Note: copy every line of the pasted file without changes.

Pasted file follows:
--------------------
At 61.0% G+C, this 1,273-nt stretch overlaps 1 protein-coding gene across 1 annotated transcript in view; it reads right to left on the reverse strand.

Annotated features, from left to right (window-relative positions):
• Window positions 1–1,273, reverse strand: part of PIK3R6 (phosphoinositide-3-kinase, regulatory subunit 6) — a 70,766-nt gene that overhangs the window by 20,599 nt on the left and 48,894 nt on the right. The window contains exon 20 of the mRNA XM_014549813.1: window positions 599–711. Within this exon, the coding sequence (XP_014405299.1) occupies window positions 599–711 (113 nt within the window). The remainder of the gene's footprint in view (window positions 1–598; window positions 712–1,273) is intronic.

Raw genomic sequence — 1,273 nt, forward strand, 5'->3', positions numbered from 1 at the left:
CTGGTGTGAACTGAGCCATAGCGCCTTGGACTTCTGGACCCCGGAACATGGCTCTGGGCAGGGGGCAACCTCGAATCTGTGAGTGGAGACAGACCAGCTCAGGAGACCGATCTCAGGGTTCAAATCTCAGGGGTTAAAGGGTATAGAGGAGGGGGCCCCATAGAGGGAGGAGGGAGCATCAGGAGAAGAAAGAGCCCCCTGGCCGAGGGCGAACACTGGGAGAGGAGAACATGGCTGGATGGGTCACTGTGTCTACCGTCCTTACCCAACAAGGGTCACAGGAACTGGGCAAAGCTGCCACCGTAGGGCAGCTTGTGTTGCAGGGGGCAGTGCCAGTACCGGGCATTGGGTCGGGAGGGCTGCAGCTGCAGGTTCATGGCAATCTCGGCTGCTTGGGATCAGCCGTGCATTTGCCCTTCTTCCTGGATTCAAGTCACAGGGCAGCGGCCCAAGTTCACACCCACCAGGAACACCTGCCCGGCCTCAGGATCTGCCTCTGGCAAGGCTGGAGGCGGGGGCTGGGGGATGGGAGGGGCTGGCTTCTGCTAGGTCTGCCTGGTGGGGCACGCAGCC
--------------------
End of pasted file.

At 61.0% G+C, this 1,273-nt stretch overlaps 1 protein-coding gene across 1 annotated transcript in view; it reads right to left on the reverse strand.

Annotated features, from left to right (window-relative positions):
• Window positions 1–1,273, reverse strand: part of PIK3R6 (phosphoinositide-3-kinase, regulatory subunit 6) — a 70,766-nt gene that overhangs the window by 20,599 nt on the left and 48,894 nt on the right. The window contains exon 20 of the mRNA XM_014549813.1: window positions 599–711. Within this exon, the coding sequence (XP_014405299.1) occupies window positions 599–711 (113 nt within the window). The remainder of the gene's footprint in view (window positions 1–598; window positions 712–1,273) is intronic.

Raw genomic sequence — 1,273 nt, forward strand, 5'->3', positions numbered from 1 at the left:
CTGGTGTGAACTGAGCCATAGCGCCTTGGACTTCTGGACCCCGGAACATGGCTCTGGGCAGGGGGCAACCTCGAATCTGTGAGTGGAGACAGACCAGCTCAGGAGACCGATCTCAGGGTTCAAATCTCAGGGGTTAAAGGGTATAGAGGAGGGGGCCCCATAGAGGGAGGAGGGAGCATCAGGAGAAGAAAGAGCCCCCTGGCCGAGGGCGAACACTGGGAGAGGAGAACATGGCTGGATGGGTCACTGTGTCTACCGTCCTTACCCAACAAGGGTCACAGGAACTGGGCAAAGCTGCCACCGTAGGGCAGCTTGTGTTGCAGGGGGCAGTGCCAGTACCGGGCATTGGGTCGGGAGGGCTGCAGCTGCAGGTTCATGGCAATCTCGGCTGCTTGGGATCAGCCGTGCATTTGCCCTTCTTCCTGGATTCAAGTCACAGGGCAGCGGCCCAAGTTCACACCCACCAGGAACACCTGCCCGGCCTCAGGATCTGCCTCTGGCAAGGCTGGAGGCGGGGGCTGGGGGATGGGAGGGGCTGGCTTCTGCTAGGTCTGCCTGGTGGGGCACGCAGCC